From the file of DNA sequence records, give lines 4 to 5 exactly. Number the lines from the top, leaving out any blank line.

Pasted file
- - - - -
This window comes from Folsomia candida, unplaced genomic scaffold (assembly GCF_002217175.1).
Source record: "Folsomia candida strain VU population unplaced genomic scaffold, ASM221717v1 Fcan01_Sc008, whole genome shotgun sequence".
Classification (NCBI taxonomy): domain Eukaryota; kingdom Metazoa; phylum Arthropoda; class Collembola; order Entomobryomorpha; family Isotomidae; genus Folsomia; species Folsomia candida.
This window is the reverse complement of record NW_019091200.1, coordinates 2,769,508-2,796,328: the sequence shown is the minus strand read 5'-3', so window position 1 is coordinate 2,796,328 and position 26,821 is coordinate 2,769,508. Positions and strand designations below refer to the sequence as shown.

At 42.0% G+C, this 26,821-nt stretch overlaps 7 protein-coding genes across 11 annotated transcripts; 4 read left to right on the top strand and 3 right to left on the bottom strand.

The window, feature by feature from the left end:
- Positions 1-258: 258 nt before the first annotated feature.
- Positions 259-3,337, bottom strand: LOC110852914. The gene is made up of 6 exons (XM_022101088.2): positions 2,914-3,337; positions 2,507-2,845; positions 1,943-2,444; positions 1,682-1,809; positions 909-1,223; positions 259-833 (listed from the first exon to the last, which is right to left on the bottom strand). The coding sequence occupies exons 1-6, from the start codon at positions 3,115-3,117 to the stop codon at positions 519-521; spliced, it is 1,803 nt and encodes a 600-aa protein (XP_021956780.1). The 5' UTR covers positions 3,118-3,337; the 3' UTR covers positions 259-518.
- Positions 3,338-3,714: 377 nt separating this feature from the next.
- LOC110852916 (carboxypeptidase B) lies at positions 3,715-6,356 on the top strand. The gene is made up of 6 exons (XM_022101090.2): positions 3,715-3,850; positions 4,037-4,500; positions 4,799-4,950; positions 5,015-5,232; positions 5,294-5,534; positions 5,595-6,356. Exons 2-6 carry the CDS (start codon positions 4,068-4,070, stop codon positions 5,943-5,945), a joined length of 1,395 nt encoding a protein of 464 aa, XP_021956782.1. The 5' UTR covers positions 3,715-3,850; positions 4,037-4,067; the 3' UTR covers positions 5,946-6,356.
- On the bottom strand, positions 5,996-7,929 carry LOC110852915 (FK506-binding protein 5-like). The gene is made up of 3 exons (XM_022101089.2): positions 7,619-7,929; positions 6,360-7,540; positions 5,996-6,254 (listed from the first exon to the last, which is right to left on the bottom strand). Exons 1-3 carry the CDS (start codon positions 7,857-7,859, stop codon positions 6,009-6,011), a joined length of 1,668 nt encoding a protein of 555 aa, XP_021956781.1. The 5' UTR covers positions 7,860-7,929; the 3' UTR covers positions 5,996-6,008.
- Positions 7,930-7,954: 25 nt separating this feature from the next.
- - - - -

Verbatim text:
This window is the reverse complement of record NW_019091200.1, coordinates 2,769,508-2,796,328: the sequence shown is the minus strand read 5'-3', so window position 1 is coordinate 2,796,328 and position 26,821 is coordinate 2,769,508. Positions and strand designations below refer to the sequence as shown.

At 42.0% G+C, this 26,821-nt stretch overlaps 7 protein-coding genes across 11 annotated transcripts; 4 read left to right on the top strand and 3 right to left on the bottom strand.